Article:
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LGBT+ History Month: The Story of William Burt and John Reagan

Discovering LGBTQ+ History in the archive, although always rewarding, isn’t always pleasant. As the LGBTQ+ community have for centuries been pushed to the margins of history, ignored, belittled – or worse. Until 1967, homosexuality between two men was illegal. This means that often, when we begin doing LGBTQ+ or queer history, the individuals we come across are usually only found because something bad has happened. This might mean they’ve been arrested, like the story of John Saul or “Dublin Jack”, a male sex worker arrested as part of the Cleveland Scandal in 1899.

We now owe a lot of our knowledge of London’s queer history in the Victorian period to the much publicized Cleveland Scandal.  . But there are many more gay and bisexual men whose lives before and after their brush with law enforcement can only be speculated.

One such man was John Reagan, who was charged with assault with intent to commit sodomy and sentenced to 1 month in prison for sodomy, following the testimony of William Burt. Those whose gender and sexuality don’t ascribe to social norms come from all works of life. John Reagan and William Burt both appeared to have been labourers working on the Thames Tunnel in 1827.

Work on the tunnel was difficult. Workers worked long shifts, underground, rarely if ever seeing daylight. The only light came from gas lamps, which were liable to explode if a pocket of methane was encountered. Thames Tunnel workers faced the almost constant threat of floods. For labourers, which both Burt and Reagan appear to have been, the work would have been backbreaking, carrying wheelbarrows of ‘spoil’ excavated from beneath the river bed away from the tunnel face and back to ground level.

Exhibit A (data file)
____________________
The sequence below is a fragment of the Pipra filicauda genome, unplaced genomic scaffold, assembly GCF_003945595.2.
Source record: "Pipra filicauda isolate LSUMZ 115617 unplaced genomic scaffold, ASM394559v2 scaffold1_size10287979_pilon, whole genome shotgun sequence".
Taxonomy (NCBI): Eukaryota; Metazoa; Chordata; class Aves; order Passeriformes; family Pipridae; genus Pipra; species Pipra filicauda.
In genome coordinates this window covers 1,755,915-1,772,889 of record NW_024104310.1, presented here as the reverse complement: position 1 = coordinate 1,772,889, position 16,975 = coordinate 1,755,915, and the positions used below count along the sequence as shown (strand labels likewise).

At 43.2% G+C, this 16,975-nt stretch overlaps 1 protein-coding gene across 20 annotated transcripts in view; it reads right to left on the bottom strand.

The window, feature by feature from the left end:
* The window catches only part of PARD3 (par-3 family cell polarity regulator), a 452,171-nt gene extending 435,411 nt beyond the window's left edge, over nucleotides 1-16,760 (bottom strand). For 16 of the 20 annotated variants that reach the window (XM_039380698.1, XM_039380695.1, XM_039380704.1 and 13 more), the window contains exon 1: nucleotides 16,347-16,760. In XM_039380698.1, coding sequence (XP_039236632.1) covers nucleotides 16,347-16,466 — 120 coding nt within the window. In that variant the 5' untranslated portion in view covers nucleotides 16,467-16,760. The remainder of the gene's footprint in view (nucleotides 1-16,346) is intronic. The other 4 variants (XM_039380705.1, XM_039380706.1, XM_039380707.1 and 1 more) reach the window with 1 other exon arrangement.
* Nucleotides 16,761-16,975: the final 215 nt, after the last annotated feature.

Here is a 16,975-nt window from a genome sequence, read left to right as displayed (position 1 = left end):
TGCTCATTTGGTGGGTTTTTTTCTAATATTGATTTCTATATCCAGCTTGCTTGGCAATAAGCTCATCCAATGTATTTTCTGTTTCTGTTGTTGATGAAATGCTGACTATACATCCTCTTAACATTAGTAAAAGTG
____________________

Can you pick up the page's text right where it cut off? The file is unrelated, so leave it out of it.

The incident between Regan and Burt took place at the Duke’s head in King Road Rotherhithe, with the landlord testifying at the trial. While bars and pubs have long played a role in providing spaces where people whose gender and sexual identity didn’t ascribe to the norm, could meet safely, the Duke’s Head does not appear to have been one of these pubs.

We only have William Burt and the landlord, Everard Carlton’s testimony of what happened, and while they match up, one can’t help wondering what the truth of the matter was. John Reagan’s testimony is lost to us, but if he had testified, would he have felt able to reveal his true self? We do not know if Reagan was gay or bisexual as we might describe him today, as those weren’t words used then, all we have are tantalisng glimpses of individuals who lived over a century ago.

The story of William Burt and John Reagan came to light as part of a U3A Shared Learning Project about the Thames Tunnel workers. If you would like to research an aspect of the Thames Tunnel history, please get in touch at

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